The original score for this game is largely forgettable and sometimes irritating. There’s this sort of screechy tone that finds its way into some of the more ambient tracks in the game while you are on the ship or a hub location. But that said, the weapons all sound unique enough to make them not only feel diverse, but also very powerful. Also, something should be said of the galaxy map. The traveling noise you get when you select a planet and hear a loud, bass heavy roar as your fly across the stars never gets old. If they had made exploring the galaxy more compelling, I’d be doing it all the time.
It’s popular now for games to allow the player to “play it your way” and that’s fine. But when you design a game to do so, you have to make sure all the elements work. Andromeda doesn’t quite grasp this, as it seems combat and inventory have been largely downgraded back to the system from the first Mass Effect game, which is mistakes 1-10 of this shipwreck. If you want to play the game like other titles and stick to cover shooting, the spotty auto-cover system is unsatisfying at best and a waste of time at its worst. Stealth is sometimes offered for certain enemy types but feels completely impossible to actually execute. For the most part you have to stick to a frenetic run and gun approach, and that would be fine if that too wasn’t also full of issues, primarily including input lag. It’s hard to make a game with jump jets boring, but the lack of interesting locations and overuse of the equally boring nomad ATV really turn this game into a snooze fest.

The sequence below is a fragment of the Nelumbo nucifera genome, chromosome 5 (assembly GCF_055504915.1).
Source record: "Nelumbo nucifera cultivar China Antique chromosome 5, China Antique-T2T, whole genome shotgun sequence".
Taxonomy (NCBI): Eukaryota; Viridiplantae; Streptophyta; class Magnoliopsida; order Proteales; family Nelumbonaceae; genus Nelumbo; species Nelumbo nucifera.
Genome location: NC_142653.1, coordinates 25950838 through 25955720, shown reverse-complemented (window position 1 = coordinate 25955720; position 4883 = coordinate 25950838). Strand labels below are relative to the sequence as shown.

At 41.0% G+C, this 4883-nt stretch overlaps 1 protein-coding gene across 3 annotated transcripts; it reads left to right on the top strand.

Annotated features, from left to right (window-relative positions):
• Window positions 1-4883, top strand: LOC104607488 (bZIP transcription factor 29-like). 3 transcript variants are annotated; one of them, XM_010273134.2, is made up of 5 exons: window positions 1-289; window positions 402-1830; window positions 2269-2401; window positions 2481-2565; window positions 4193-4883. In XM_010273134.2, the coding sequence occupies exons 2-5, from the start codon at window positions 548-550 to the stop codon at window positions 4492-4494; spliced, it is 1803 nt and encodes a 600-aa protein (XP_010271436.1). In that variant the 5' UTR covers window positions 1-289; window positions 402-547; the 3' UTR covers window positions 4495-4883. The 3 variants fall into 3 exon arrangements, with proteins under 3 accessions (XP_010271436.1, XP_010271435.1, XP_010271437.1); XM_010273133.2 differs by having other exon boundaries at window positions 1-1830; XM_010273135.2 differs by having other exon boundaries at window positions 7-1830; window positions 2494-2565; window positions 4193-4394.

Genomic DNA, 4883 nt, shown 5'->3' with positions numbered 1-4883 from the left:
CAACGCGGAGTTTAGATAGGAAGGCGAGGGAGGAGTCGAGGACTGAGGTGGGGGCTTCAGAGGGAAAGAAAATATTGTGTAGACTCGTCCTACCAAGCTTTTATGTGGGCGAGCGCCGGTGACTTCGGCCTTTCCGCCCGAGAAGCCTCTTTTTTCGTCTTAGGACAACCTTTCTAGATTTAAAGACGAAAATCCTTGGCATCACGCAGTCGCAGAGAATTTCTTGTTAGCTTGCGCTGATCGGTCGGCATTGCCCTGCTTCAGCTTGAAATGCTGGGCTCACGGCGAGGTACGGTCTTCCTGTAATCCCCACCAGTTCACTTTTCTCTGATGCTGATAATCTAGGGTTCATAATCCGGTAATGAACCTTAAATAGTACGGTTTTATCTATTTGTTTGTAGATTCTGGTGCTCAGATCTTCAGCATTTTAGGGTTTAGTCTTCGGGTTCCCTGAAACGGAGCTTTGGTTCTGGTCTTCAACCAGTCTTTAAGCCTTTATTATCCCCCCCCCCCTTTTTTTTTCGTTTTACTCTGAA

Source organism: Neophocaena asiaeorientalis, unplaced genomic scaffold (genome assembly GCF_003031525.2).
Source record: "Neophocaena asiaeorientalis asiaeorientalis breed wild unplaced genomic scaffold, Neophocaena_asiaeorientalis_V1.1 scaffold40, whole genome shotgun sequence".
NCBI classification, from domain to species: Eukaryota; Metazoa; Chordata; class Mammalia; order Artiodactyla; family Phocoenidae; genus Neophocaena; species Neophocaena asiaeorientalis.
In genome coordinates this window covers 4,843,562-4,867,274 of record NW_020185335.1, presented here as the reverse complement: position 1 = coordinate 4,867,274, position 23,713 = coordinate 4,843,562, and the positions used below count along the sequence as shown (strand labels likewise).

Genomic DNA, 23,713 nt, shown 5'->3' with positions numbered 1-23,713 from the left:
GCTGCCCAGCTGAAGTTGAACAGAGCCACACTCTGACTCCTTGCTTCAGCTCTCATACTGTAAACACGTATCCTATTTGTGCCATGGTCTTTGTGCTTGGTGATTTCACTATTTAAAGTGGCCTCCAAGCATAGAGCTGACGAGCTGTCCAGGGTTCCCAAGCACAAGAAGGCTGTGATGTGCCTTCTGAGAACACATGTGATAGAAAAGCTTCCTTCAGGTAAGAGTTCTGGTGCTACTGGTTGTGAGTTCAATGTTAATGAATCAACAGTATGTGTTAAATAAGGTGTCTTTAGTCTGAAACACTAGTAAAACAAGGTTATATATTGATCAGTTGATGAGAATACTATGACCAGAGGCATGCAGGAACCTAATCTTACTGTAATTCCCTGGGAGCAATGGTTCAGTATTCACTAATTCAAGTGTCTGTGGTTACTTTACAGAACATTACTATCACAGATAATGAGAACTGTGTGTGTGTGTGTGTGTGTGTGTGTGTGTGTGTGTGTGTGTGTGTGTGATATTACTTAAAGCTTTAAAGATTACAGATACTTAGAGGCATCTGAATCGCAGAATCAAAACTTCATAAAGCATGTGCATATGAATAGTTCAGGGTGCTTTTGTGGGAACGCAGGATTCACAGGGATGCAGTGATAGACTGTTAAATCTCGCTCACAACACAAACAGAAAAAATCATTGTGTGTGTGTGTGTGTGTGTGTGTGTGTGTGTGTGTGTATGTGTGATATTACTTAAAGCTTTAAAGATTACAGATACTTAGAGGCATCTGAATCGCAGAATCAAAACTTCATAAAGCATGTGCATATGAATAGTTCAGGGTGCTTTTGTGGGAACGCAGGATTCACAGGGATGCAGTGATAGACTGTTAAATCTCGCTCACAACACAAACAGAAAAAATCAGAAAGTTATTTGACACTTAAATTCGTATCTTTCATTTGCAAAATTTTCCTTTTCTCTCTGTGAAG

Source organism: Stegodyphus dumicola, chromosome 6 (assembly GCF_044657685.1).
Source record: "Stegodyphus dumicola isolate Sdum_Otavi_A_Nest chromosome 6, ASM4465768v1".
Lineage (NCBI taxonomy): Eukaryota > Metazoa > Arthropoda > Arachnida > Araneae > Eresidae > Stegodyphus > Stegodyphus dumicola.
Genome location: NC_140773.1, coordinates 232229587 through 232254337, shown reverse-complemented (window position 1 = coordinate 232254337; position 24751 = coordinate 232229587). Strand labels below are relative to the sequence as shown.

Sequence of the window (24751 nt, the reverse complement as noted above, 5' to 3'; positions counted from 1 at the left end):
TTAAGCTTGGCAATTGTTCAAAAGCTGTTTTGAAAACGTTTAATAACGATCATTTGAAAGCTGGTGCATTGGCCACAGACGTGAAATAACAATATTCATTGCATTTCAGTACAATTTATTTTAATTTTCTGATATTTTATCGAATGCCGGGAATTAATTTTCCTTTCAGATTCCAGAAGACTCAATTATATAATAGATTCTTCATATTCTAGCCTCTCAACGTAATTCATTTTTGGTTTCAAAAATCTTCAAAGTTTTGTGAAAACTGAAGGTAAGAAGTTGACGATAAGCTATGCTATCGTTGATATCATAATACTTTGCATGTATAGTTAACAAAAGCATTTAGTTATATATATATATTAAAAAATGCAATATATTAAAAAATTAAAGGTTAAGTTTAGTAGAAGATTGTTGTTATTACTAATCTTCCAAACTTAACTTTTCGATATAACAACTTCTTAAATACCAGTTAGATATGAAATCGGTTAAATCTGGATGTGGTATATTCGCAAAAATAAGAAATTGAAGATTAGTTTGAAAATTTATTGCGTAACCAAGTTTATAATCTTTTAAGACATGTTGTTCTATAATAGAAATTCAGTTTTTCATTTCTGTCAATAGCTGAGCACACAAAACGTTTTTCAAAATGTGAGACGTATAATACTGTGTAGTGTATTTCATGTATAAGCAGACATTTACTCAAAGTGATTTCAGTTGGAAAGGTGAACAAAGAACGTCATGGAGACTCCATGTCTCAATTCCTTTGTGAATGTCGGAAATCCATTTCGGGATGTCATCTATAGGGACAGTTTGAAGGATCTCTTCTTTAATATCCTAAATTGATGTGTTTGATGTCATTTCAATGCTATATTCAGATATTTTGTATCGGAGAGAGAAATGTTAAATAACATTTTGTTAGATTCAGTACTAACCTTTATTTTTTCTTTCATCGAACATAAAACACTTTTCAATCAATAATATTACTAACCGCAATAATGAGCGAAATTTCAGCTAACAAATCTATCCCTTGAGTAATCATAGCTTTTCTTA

As I got further and further into the game, I got more and more frustrated. You can start doing quests on one planet and go to another, but the sheer amount of quests that have you go from location to location and the confusing layout of the journal eventually wear down on you. Yet I kept coming back to this game and did roughly 90% of everything on offer, and that’s only because it is still a Mass Effect game. It’s just unfortunate that many elements stand in the way of your enjoyment. Enemy #1 of your enjoyment is the extremely numerous amount of bugs and glitches that hamper your immersion. Bethesda gets a bad rap for having bugs you can encounter roughly every hour after launch, but with Andromeda, it was almost as if they were trying to be competitive for “buggiest game” with glitches galore, practically every TEN MINUTES.
This game feels unfinished and rushed out the door. From a design standpoint, Mass Effect: Andromeda has regressed back to Mass Effect 1 with garbage combat, inventory, and quest tracking. It’s only the story and how much you can tolerate the amount of filler in between doing interesting things that will keep you playing this title. That’s a real shame, as I was looking forward to this, and to say that this game is a critical failure is the biggest understatement in gaming for 2017 so far. Galaxy map traveling was on point though, can we just have an exploration only game? I’d play that.
Posted in Reviews Tagged with: andromeda, bioware, ea games, effect, garbage, mass, mass effect, review, third person shooter, trash